Courses for Spring 2022

JUDS

  • Individual Study Projects

    Section numbers vary by instructor. Please see Banner for the correct course reference number (CRN) to use when registering for this course.
    JUDS 1970 S01
    Schedule Code
    I: Independent Study/Research
    JUDS 1970 S02
    Primary Instructor
    Teller
    Schedule Code
    I: Independent Study/Research
    JUDS 1970 S04
    Primary Instructor
    Jacobson
    Schedule Code
    I: Independent Study/Research
    JUDS 1970 S05
    Schedule Code
    I: Independent Study/Research
    JUDS 1970 S06
    Schedule Code
    I: Independent Study/Research
    JUDS 1970 S07
    Primary Instructor
    Olyan
    Schedule Code
    I: Independent Study/Research
    JUDS 1970 S08
    Primary Instructor
    Satlow
    Schedule Code
    I: Independent Study/Research
    JUDS 1970 S09
    Primary Instructor
    Vieira
    Schedule Code
    I: Independent Study/Research
    JUDS 1970 S10
    Primary Instructor
    Rojanski
    Schedule Code
    I: Independent Study/Research
  • Hope, Despair, and Longing in Jewish Thought

    What does messianism try to name in Jewish thought? From the divergence with Christianity, to the disappointed expectation of the 17th-century messiah Sabbatai Zvi and the rise of Hasidism and its reverence for the saintly (zaddik); from questions of justice, equality, and revolution to the interpretation of Jewish Statehood through the lens of supernal redemption, the messianic idea provides a window onto how Jews have made sense of exile and suffering, hope and longing. This class will introduce students to the history of Jewish thought through the lens of messianism, asking about the emotions and attachments that have become identified with the messianic idea and how this idea might help us understand political and ethical despair and longing in a world of human suffering.
    JUDS 0050K S01
    Primary Instructor
    Nahme
  • Heidegger, the Jews, and the Crisis of Liberalism

    This class explores the enduring legacy of Heidegger’s critique of Western philosophy in political, theological, and social thought. Focusing primarily upon Heidegger’s reception in 20th-century Jewish philosophy, we will explore the allure of Heideggerian thought and its implication in both left and right political critiques of liberalism. Topics include onto-theology, phenomenology, and radical historicism; science, hermeneutics, and methodology in the humanities; liberalism and the secular; ethics, politics, action; de-structuration and deconstruction; time and the Other. Authors include Adorno, Arendt, Butler, Derrida, Levinas, Löwith, Marcuse, Rosenzweig, Schmitt, Strauss.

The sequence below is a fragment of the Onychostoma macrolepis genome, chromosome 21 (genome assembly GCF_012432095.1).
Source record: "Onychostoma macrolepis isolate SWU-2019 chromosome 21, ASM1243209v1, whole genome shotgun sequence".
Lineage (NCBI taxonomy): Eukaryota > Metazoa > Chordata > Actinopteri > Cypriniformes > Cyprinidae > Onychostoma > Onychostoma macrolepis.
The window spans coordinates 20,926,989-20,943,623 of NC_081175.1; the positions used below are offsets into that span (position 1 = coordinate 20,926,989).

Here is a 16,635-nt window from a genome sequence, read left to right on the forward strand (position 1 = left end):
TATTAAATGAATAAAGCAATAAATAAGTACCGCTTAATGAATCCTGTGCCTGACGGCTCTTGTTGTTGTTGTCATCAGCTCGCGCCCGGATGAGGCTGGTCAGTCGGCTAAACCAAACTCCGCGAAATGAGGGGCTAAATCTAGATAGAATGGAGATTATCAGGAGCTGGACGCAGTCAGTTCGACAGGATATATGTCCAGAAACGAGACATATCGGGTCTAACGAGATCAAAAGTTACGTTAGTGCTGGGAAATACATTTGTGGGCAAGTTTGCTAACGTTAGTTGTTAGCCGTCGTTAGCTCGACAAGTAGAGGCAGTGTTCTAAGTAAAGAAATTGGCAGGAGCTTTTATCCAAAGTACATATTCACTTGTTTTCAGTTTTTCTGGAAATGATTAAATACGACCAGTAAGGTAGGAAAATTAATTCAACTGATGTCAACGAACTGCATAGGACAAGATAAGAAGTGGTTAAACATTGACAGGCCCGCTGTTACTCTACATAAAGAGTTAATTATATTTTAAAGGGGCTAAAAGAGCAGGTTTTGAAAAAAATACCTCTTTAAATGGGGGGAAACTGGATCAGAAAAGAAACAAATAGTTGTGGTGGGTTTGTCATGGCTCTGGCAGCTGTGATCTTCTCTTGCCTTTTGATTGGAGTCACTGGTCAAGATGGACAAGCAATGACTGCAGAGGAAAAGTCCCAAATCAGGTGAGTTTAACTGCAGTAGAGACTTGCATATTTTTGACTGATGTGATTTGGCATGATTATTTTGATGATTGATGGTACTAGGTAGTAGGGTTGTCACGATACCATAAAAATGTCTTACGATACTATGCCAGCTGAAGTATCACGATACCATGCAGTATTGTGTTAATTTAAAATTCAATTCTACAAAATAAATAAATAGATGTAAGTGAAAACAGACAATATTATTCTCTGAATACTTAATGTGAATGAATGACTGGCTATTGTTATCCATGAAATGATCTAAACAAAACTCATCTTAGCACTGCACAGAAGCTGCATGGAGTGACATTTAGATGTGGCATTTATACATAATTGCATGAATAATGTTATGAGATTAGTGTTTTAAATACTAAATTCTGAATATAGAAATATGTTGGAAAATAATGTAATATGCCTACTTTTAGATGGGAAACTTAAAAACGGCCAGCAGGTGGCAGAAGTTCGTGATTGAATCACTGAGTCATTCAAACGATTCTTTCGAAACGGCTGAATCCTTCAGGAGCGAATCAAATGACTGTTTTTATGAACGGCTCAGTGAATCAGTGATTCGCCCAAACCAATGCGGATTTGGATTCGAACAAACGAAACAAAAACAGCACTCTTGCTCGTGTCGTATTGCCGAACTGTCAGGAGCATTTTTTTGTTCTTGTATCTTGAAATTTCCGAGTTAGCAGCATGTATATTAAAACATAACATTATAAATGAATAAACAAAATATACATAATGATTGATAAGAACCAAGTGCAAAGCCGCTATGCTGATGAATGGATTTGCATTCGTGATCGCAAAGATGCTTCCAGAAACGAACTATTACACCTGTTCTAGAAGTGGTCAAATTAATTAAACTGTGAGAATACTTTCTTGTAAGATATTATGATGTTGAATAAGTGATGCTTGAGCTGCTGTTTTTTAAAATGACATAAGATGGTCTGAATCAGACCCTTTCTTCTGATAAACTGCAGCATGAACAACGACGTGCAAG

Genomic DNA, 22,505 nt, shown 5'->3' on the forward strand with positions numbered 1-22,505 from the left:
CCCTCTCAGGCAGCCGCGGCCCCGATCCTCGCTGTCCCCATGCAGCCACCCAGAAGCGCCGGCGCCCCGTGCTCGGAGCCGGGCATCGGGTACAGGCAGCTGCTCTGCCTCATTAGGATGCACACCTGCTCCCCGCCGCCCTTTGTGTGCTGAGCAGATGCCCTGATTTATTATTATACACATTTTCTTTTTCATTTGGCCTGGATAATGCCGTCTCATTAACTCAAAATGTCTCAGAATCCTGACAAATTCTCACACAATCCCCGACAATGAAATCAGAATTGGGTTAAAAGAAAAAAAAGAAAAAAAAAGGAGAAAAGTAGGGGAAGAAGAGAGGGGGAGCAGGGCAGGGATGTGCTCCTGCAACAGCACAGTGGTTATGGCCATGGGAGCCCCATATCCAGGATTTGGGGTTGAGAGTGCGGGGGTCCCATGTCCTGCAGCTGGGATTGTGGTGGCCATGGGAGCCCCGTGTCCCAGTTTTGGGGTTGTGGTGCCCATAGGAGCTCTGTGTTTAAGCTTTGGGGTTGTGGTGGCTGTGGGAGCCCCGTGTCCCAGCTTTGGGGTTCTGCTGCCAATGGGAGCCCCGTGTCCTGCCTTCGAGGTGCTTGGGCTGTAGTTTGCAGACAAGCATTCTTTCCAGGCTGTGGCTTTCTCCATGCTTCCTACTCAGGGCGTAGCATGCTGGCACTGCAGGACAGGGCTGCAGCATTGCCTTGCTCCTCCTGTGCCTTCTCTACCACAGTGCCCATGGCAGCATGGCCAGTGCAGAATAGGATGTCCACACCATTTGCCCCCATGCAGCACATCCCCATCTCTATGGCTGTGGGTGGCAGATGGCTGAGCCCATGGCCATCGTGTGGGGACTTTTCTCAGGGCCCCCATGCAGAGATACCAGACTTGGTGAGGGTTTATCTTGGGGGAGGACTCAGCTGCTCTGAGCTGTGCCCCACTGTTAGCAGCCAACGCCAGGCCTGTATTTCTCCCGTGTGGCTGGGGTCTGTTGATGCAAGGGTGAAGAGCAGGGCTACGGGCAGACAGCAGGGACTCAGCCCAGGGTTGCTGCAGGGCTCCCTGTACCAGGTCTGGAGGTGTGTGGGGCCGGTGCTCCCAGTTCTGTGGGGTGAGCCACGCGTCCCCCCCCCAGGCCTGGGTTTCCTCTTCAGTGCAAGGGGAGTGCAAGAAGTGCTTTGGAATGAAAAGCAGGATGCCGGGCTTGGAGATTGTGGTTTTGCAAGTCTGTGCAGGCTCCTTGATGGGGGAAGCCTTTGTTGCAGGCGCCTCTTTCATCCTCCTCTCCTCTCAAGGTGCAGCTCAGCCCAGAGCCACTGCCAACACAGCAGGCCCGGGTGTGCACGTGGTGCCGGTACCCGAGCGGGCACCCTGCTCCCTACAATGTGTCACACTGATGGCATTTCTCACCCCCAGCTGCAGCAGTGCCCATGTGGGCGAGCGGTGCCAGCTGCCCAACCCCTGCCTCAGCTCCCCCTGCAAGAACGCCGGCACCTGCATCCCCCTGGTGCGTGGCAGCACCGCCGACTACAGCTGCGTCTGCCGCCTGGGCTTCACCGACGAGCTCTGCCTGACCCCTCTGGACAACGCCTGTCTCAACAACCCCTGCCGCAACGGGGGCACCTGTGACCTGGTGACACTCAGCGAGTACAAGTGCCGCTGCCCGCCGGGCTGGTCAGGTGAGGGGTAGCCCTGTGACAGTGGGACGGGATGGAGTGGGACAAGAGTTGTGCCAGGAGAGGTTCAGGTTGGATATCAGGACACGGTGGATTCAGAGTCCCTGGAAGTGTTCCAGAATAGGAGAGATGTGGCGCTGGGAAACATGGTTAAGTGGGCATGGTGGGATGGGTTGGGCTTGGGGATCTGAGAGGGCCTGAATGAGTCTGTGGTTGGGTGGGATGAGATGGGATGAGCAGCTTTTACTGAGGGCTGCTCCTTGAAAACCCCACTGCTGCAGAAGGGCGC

JUDS 1614 S01
    Primary Instructor
    Nahme
  • Digging for the Bible: Science, Religion, and Politics

    Archaeological exploration in the “Holy Land” began in the mid-19th century and was motivated by the quest to discover the biblical sites. This region features among the most important visual and material remains connected to the origins of Judaism, Christianity, and Islam. This seminar will explore the relevant material remains from the Bronze Age through the end of the Ottoman period, and examine how these finds and their interpretations were shaped by religious and political motivations from the earliest endeavors to the present day.
    JUDS 1974 S01
    Primary Instructor
    Galor
  • Race, Religion, and Ethnicity in the Study of Antiquity (RELS 1600A)

  • Educating Bodies in Ancient Christianity (RELS 1325A)

  • Jerusalem Divided: Politics and Cultural Heritage (URBN 1870K)

HEBR

  • Elementary Hebrew

    This is the second half of a year-long course, an introduction to the skills of reading, writing, and conversing in contemporary Israeli Hebrew. Students also read Hebrew texts adapted for their level of Hebrew based on biblical, rabbinic, and modern Hebrew literature, which introduce them to the approaches of Hebrew writers in various periods and to a variety of cultural issues. Prerequisite: HEBR 0100. Students must have taken HEBR 0100 for credit to receive credit for this course. Exceptions must be approved by both the academic department and the Committee on Academic Standing. Enrollment limited to 20.
    HEBR 0200 S01
    Primary Instructor
    Adler Ben Yehuda
  • Intermediate Hebrew

    Develops the skills of reading, writing, and conversing in contemporary Israeli Hebrew at the intermediate level and of reading Hebrew texts of the biblical, rabbinic, and modern periods (biblical stories, rabbinic legends, modern Hebrew poems, stories, essays, newspaper articles). Discussions and compositions focus on the psychological, cultural, political, and social issues reflected in the Hebrew sources that we study. Prerequisite: HEBR 0300 or equivalent. Enrollment limited to 20. If unable to enroll because of closed registration please contact the professor and a wait list will be created.
    HEBR 0400 S01
    Primary Instructor
    Adler Ben Yehuda
  • Issues in Contemporary Israeli Society, Politics, and Culture in Hebrew

    An exploration of current issues in contemporary Israeli society, politics, and culture: the Israeli-Palestinian conflict, tensions between ultra-orthodox and secular Jews, religion and state, Israel as a Jewish and democratic state, the economic gap between rich and poor, the integration of citizens from a variety of backgrounds (Jews of Middle Eastern, North African, Russian, and Ethiopian origin; Arab citizens of Israel), gender relations. Sources include films, television programs, Internet news, works of literature. Conducted in Hebrew. Emphasizes strengthening Hebrew reading, writing, and speaking skills. Prerequisite: HEBR 0500. Students who have not taken HEBR 0500 should see instructor for permission to enroll.
    HEBR 0600 S01
    Primary Instructor
    Jacobson

BHBR

No courses were found in this department.